off the children ran to some place where Geoffrey and his little sister Adelaide there were rocks and caves, I suppose. nestled up to their mother in a moment : Smiling to myself, as the happy voices the word “story' is such a favourite one died in the distance, I set off for my walk. to all children, and this mother could tell When I had got indoors and was sitting such pleasant ones.

down to write a letter to your dear father, “Begin at the beginning,' said Addie, Cousin Gertrude came into the room lookplease, mother.'

ing very white. Be quiet, Addie, mother knows best,' 6“ Have you heard,” she said, “what said Geoffrey.

trouble the Wrightsons are in? Their two And the mother began.

little boys are missing, and so is the Vernons' * It was two years ago, in the blowy, child, and two or three others, and thes blustering November days, and I was fear they have wandered into some cave, and staying at the seaside with your uncle. been overtaken by the tide; it is a high I have often told you of the place, tide, soe said shuddering, “and most of

“ what charms there are about it-rocks, the caves will be some feet deep in water and sands, and trees feathering to at least." the water-side, more like a little town on 'I threw my pen down; it was my little the blue Mediterranean than a spot on

Robinson Crusoe band who were in danger! our Welsh coast. But this was nearly I told all I had heard of the children's winter, and blue skies were changed to plans for their play, and then we two grey, and sparkling waters turning brown went out into the chill dark evening to and foamy; still I liked it all, and as it had see what could be done.

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"There was a cave called the Mermaid's cave, where the water couldn't reach, and Cave close to the town-underneath it, in I took care of little Bess. fact, for houses were built above it-and cold and we were all wet, and it grew there it was said the little ones must be dark, and the sea and the wind roared so imprisoned, for near this place they were that the little ones cried again and wanted last seen.

No one could get at them mother. But no one knew where we were, now; the wild

was roaring at its and that nearly made us cry, but we didn't. gateway, and had doubtless flooded the And then we thought we would sing our cave. The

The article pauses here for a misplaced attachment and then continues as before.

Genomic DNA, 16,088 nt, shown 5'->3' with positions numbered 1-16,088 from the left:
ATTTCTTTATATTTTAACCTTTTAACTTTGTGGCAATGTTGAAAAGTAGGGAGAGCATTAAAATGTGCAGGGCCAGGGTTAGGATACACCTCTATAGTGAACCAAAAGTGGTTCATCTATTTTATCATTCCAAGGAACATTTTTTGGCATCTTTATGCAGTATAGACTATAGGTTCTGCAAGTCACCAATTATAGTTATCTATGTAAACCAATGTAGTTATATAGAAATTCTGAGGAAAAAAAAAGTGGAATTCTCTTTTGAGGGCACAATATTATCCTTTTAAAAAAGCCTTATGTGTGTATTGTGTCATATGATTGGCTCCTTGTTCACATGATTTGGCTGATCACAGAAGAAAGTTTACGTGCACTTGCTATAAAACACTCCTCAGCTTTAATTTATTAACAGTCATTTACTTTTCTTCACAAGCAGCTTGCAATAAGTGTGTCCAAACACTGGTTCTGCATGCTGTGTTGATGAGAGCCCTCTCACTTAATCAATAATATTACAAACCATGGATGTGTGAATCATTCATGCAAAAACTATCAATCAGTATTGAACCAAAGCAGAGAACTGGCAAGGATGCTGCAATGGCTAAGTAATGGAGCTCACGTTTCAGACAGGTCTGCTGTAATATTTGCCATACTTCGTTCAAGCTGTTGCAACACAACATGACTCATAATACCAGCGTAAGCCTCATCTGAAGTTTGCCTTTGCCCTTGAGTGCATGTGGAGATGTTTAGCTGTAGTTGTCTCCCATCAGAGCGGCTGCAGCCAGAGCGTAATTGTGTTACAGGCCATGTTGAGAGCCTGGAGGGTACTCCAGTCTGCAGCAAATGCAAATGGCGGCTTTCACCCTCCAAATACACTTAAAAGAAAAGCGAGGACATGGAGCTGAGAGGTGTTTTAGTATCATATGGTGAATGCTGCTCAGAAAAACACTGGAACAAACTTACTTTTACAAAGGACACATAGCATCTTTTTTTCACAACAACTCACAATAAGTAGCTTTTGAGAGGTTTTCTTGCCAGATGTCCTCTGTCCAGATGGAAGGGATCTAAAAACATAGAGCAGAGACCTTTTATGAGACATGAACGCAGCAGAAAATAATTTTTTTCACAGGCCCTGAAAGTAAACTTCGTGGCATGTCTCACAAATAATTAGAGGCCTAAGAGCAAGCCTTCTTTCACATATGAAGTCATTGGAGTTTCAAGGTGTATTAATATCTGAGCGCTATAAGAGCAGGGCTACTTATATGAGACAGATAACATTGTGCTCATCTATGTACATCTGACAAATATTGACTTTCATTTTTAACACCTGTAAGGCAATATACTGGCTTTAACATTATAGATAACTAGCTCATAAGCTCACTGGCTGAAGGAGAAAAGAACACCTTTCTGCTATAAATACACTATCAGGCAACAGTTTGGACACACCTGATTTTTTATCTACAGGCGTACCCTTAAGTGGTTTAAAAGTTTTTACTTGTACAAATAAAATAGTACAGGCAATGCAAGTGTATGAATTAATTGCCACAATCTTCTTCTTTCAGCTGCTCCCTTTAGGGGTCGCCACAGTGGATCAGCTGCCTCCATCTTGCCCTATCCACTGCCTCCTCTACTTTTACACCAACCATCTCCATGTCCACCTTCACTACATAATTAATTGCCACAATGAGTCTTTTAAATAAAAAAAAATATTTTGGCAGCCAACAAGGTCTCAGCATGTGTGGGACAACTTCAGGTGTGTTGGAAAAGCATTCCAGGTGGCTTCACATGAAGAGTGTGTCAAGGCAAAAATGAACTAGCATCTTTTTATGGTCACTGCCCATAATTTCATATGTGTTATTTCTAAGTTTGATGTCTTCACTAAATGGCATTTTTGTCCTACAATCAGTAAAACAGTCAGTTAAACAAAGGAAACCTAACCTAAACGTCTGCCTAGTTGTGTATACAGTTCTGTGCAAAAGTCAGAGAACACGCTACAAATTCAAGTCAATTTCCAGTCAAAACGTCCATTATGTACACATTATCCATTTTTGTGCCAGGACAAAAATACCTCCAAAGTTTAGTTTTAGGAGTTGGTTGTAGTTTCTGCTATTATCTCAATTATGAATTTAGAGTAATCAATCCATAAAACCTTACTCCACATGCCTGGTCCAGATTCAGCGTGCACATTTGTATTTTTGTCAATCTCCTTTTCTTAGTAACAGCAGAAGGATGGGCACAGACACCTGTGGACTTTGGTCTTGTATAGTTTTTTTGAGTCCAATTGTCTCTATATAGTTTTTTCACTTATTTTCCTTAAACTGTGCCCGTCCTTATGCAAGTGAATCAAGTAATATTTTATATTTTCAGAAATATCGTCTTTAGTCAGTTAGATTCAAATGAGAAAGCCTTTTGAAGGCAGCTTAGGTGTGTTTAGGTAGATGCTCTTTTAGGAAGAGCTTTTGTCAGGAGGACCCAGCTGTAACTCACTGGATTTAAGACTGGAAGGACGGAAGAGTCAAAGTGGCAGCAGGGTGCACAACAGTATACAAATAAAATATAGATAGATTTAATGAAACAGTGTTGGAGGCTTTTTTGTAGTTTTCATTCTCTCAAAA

poor

fathers and mothers talked evening hymns, perhaps God would hear of boats and offered rewards, but the boat- it in the dark and take care of us. This men shook their heads; “No use till the made the children leave off crying, but turn of the tide," they said.

whenever we stopped they began again—all terrible.

but little Bess, who fell asleep. And then • At last some one remembered a hole in we heard father's voice, but it was a long, the top of the rock, where one might at long time before they came to fetch us.” least call to the little ones if they were • Poor little boys! they looked rather there; it was close to those houses I spoke grave as they told the tale of this their first of. “Hush, hush!” people said who stood taste of danger and distress. They will near;

we hear a sound, they are alive." remember that evening all their lives. * And what do you think the sound was, And now, Geoffrey, I have told you my Geoffrey? Hymns! these little lost children, story. My little boys were glad they had cold and frightened, and in a dreadful learned hymns, you see.

It is nearly ten prison, as it seemed, were singing every o'clock now, so you may run in the garden hymn they knew to cheer their hearts.' for half-an-hour.'

* Like Paul and Silas singing praises • Mother,' said Addie, do you know to God in their prison,' whispered Addie. what hymns those little children sang ?

* I can't give you children any idea of the “No, dear, I don't,' said her mother; suspense of that time, nor how people wept 'but this I do know, they had the same for joy when at last the seven or eight

or eight | hymn-book in their church that we use, weary, frightened little ones, were carried so you may quite well fancy them singing out of the cave all dripping with sea water, your favourite hymns.' and borne quickly to their homes.

And from that time it was a great in'I saw my little lads next morning, terest to Geoffrey and Addie to guess and they told me the story very simply. what hymns were sung in the cave, and to ““ We played at Robinson Crusoe,” they

learn them too. said, “and we called one place Danger Geoffrey never murmured again at the Point, and another Safety Cove; the wind trouble of learning hymns; if they comwas blowing, and we never heard the sea forted the children in the cave, and till it sent a big wave right into the cave, cheered Paul and Silas in prison, he also and then we pulled the little ones out of might some day be glad to have learnt the wet and waited a bit. But the wave them. And meantime he liked to sing never went back, and the water got so them, as he stood safe and happy by his deep, that the girls cried. So my brother mother's side in their own comfortable and I lifted them on some rocks inside the home.

F. A. H.